Personal accounts in letters in comparison to factual information in diary entries

For our final project, Mary Medure and I collaborated together to compare and contrast James Merrill Linn’s diary entries and his letters to his mother and brother, John. We wanted to focus more on the content of his diary entries and letters rather than specific tools that documented his locations. Thus, instead of mapping, we chose to each transcribe different letters that would be eventually tagged in TEI and converted to a Digital Edition. Mary and I chose to transcribe letters that were written around the same time frame to compare the content in each letter. Additionally, we wanted to transcribe both the letters that were in the same time frame as the diary entries we transcribed earlier this semester. Mary transcribed the letter to John on February 11, 1862 and her diary entries she already transcribed were February 8-12, 1862. I transcribed the letter to Linn’s mother on February 19, 1862 and the diary entries from February 5-7, 1862. We used Voyant tools to compare his most commonly used words in his diary entries and letters.

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Transcription Difficulty of Letter to Mother on February 19, 1862

During the transcription process, Mary and I separately transcribed the 2 pages of each letter and then collaborated together to clarify the words we could not decipher. We would read the letters aloud to each other to make more sense of Linn’s experiences. However, some words were illegible so we went to the archives in the library to read the letters first hand. In Linn’s letter to his Mother, Mary and I could not read the words at the end of each page because of the binding of the documents. In the archives, we could not bend or fold the pages over to read the full words so we had to make some educated guesses related to the context of each sentence. In Pierazzo’s article, she raises a great point that “[j]udgment is necessarily involved in deciding what is in fact present [in the manuscript], as when an ambiguously formed character resembles two different letters; but the transcriber’s goal is to make an informed decision about what is actually inscribed at each point (Meulen and Tanselle, 1999, p. 201)” (465). This demonstrates that although Mary and I went to the archives for a second look at the documents, we still needed to make educated contextual guesses for multiple words for the document to make sense. For example, the screenshot on the left shows the word “tomatoes” cut off. In this section of the letter, he was talking about food and “toma-” is legible. Therefore, I needed to make an educated guess with regards to the context of the sentence to figure out the word that was cut off at the end of the page.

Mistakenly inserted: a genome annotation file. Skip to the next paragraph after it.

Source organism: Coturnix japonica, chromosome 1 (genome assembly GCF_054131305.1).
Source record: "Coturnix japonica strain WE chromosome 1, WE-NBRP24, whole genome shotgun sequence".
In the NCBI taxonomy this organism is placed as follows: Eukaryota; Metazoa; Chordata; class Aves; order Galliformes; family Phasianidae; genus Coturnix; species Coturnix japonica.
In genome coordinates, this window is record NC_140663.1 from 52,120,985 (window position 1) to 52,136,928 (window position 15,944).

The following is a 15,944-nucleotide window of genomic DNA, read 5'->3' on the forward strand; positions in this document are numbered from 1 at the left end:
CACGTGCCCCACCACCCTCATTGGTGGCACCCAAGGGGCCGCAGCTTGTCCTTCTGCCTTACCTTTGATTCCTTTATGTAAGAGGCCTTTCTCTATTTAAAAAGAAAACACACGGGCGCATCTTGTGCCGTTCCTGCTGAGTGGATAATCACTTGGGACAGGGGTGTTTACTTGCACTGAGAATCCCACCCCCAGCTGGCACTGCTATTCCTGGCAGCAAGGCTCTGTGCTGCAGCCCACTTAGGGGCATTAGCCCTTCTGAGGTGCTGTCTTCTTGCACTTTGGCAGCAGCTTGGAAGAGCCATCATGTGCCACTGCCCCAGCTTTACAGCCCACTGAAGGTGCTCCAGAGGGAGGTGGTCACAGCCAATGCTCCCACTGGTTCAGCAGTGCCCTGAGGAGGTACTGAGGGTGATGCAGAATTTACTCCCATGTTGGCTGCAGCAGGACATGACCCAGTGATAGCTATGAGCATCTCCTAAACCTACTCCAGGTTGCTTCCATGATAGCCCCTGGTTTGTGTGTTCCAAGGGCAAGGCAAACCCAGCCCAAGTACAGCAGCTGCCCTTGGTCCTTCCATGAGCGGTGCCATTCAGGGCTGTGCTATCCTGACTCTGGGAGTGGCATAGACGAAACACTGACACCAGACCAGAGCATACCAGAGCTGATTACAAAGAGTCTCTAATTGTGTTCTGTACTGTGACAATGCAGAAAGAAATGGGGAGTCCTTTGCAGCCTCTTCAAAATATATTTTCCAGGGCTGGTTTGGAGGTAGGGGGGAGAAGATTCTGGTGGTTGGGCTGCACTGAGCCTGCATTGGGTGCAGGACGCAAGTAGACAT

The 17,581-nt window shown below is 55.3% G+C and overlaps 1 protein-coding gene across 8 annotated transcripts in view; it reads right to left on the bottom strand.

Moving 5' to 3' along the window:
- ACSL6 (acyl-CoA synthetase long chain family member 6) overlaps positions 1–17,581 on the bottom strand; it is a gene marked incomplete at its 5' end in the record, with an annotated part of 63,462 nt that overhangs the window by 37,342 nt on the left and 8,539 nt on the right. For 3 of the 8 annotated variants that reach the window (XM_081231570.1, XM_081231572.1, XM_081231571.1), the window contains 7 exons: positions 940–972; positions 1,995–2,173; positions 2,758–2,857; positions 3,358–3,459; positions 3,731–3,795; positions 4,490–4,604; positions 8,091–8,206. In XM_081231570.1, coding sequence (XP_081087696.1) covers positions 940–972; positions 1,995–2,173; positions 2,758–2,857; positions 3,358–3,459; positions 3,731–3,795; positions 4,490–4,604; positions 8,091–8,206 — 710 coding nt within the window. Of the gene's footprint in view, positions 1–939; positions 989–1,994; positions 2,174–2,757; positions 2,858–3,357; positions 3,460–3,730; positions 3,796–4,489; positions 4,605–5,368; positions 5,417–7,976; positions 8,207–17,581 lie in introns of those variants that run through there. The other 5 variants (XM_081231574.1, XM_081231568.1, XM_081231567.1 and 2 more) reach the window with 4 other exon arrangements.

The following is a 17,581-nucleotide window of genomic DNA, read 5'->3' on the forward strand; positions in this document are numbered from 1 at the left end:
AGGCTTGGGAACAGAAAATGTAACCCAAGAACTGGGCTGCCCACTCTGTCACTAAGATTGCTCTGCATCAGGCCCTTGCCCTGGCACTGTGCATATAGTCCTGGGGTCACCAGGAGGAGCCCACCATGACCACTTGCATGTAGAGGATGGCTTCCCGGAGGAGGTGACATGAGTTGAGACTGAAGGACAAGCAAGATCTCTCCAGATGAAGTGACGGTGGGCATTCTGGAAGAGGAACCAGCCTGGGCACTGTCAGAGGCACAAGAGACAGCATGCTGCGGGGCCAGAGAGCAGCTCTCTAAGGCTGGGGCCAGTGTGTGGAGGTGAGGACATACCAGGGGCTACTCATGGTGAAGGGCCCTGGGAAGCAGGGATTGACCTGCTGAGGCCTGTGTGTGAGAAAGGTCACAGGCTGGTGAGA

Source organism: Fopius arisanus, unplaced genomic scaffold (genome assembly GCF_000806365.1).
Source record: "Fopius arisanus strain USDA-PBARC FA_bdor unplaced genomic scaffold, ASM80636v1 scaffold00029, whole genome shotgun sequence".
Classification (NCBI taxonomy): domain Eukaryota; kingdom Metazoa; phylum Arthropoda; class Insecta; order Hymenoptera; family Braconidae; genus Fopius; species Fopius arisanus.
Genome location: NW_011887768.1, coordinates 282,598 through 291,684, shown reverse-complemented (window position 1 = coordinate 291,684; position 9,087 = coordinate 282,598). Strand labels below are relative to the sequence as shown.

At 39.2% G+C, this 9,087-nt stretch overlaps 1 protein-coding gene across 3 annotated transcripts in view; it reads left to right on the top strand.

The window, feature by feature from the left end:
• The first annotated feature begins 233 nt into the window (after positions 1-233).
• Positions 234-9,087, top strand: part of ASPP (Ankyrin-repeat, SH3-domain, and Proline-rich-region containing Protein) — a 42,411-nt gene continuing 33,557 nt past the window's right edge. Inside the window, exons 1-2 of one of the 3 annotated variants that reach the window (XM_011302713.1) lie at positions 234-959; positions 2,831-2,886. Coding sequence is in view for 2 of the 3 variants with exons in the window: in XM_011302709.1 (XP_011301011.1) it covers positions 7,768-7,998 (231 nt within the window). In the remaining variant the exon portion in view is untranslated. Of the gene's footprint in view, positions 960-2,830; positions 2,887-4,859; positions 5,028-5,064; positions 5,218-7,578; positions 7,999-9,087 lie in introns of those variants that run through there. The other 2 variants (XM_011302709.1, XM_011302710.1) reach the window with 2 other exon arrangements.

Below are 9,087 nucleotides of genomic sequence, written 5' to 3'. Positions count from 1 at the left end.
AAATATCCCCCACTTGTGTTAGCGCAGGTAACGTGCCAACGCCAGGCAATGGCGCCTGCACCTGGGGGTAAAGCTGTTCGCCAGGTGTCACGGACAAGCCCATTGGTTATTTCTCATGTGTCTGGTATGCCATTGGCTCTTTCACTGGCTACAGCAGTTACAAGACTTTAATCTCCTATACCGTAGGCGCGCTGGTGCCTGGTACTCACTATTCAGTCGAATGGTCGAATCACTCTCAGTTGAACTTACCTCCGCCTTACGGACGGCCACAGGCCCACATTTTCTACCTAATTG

Color Coding of Events and Affiliation in Letter to Mother February 19, 1862

Color Coding of Events and Affiliation in Letter to Mother February 19, 1862